Thermal cycle engines are limited, by second law of thermodynamics, to a fractional efficiency, i.e., a Carnot efficiency of (TH−TC)/TH, where TH and TC are the temperatures of the available heat source and ambient thermal background, respectively. During the compression phase of a heat engine cycle, heat must be exhausted from the system in a manner not entirely reversible, thus there will always be a surfeit of exhaust heat. More significantly, moreover, not all the heat provided during the expansion phase of the heat engine cycle is coupled into the working fluid. Here, too, exhaust heat is generated that may be used advantageously for other purposes. The total heat thermodynamically available (i.e., in gas hotter than the ambient environment) in the burner exhaust is typically on the order of 10% of the total input power. For a power unit delivering on the order of a kilowatt of electrical power, as much as 700 W of heat may be available in an exhaust stream of gas at temperatures in the vicinity of 200° C. In accordance with embodiments of the present invention, the exhaust heat, as well as the electrical power generated by an engine-powered generator, are used in the purification of water for human consumption, thereby advantageously providing an integrated system to which only raw water and a fuel need be provided.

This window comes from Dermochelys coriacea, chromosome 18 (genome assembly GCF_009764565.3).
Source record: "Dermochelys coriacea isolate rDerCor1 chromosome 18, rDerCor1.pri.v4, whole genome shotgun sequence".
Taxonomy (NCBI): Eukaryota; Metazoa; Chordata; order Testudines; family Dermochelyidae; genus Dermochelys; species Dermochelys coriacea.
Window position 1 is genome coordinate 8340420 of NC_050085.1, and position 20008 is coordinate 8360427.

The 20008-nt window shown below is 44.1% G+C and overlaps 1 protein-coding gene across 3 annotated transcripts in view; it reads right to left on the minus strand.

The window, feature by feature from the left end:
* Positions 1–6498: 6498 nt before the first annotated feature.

Moreover, external combustion engines, such as Stirling cycle engines, are capable of providing high thermal efficiency and low emission of pollutants, when such methods are employed as efficient pumping of oxidant (typically, air, and, referred to herein and in any appended claims, without limitation, as “air”) through the burner to provide combustion, and the recovery of hot exhaust leaving the heater head. In many applications, air is pre-heated, prior to combustion, nearly to the temperature of the heater head, so as to achieve the stated objectives of thermal efficiency. However, the high temperature of preheated air, desirable for achieving high thermal efficiency, complicates achieving low-emission goals by making it difficult to premix the fuel and air and by requiring large amounts of excess air in order to limit the flame temperature. Technology directed toward overcoming these difficulties in order to achieve efficient and low-emission operation of thermal engines is described, for example, in U.S. Pat. No. 6,062,023 (Kerwin, et al.) issued May 16, 2000, and incorporated herein by reference.
 External combustion engines are, additionally, conducive to the use of a wide variety of fuels, including those most available under particular local circumstances, however the teachings of the present description are not limited to such engines, and internal combustion engines are also within the scope of the present invention. Internal combustion engines, however, impose difficulties due to the typically polluted nature of the exhausted gases, and external combustion engines are preferably employed.